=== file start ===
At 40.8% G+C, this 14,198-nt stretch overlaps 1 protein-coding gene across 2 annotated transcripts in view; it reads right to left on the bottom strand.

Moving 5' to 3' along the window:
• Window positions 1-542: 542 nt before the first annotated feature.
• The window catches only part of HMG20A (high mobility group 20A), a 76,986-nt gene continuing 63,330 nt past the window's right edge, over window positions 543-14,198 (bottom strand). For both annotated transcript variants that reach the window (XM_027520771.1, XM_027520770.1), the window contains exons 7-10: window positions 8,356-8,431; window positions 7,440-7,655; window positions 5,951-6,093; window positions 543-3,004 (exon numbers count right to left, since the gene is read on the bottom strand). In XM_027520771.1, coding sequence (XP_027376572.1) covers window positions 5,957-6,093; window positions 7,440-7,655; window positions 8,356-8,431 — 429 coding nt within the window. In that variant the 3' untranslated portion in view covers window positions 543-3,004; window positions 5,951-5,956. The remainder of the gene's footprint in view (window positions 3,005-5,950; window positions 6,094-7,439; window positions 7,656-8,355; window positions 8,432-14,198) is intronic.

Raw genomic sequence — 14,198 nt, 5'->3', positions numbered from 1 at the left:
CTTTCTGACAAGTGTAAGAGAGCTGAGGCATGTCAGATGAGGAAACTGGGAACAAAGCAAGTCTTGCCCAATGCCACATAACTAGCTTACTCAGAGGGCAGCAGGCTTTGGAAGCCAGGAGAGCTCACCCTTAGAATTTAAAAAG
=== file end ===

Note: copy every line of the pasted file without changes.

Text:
At 40.8% G+C, this 14,198-nt stretch overlaps 1 protein-coding gene across 2 annotated transcripts in view; it reads right to left on the bottom strand.

Moving 5' to 3' along the window:
• Window positions 1-542: 542 nt before the first annotated feature.
• The window catches only part of HMG20A (high mobility group 20A), a 76,986-nt gene continuing 63,330 nt past the window's right edge, over window positions 543-14,198 (bottom strand). For both annotated transcript variants that reach the window (XM_027520771.1, XM_027520770.1), the window contains exons 7-10: window positions 8,356-8,431; window positions 7,440-7,655; window positions 5,951-6,093; window positions 543-3,004 (exon numbers count right to left, since the gene is read on the bottom strand). In XM_027520771.1, coding sequence (XP_027376572.1) covers window positions 5,957-6,093; window positions 7,440-7,655; window positions 8,356-8,431 — 429 coding nt within the window. In that variant the 3' untranslated portion in view covers window positions 543-3,004; window positions 5,951-5,956. The remainder of the gene's footprint in view (window positions 3,005-5,950; window positions 6,094-7,439; window positions 7,656-8,355; window positions 8,432-14,198) is intronic.

Raw genomic sequence — 14,198 nt, 5'->3', positions numbered from 1 at the left:
CTTTCTGACAAGTGTAAGAGAGCTGAGGCATGTCAGATGAGGAAACTGGGAACAAAGCAAGTCTTGCCCAATGCCACATAACTAGCTTACTCAGAGGGCAGCAGGCTTTGGAAGCCAGGAGAGCTCACCCTTAGAATTTAAAAAG